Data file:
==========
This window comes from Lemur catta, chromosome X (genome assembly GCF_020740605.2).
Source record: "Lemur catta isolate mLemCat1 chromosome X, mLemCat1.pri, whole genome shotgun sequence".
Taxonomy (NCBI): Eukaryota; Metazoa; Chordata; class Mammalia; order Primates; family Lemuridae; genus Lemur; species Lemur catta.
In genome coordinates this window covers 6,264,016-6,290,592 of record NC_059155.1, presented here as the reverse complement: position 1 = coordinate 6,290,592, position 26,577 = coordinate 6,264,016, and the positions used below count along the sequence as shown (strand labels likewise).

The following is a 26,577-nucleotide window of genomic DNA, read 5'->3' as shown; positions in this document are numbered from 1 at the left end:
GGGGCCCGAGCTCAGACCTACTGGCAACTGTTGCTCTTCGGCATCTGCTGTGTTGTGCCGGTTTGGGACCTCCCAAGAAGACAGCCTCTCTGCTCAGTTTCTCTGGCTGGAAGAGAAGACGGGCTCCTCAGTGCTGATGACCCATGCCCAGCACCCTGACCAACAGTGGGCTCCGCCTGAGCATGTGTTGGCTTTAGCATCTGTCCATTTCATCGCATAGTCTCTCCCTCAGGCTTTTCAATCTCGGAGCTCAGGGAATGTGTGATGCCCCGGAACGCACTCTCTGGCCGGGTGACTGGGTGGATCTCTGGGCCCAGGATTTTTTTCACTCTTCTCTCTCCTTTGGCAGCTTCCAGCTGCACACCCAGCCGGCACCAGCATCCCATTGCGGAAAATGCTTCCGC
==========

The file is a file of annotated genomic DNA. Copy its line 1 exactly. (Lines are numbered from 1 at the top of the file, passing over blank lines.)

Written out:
This window comes from Lemur catta, chromosome X (genome assembly GCF_020740605.2).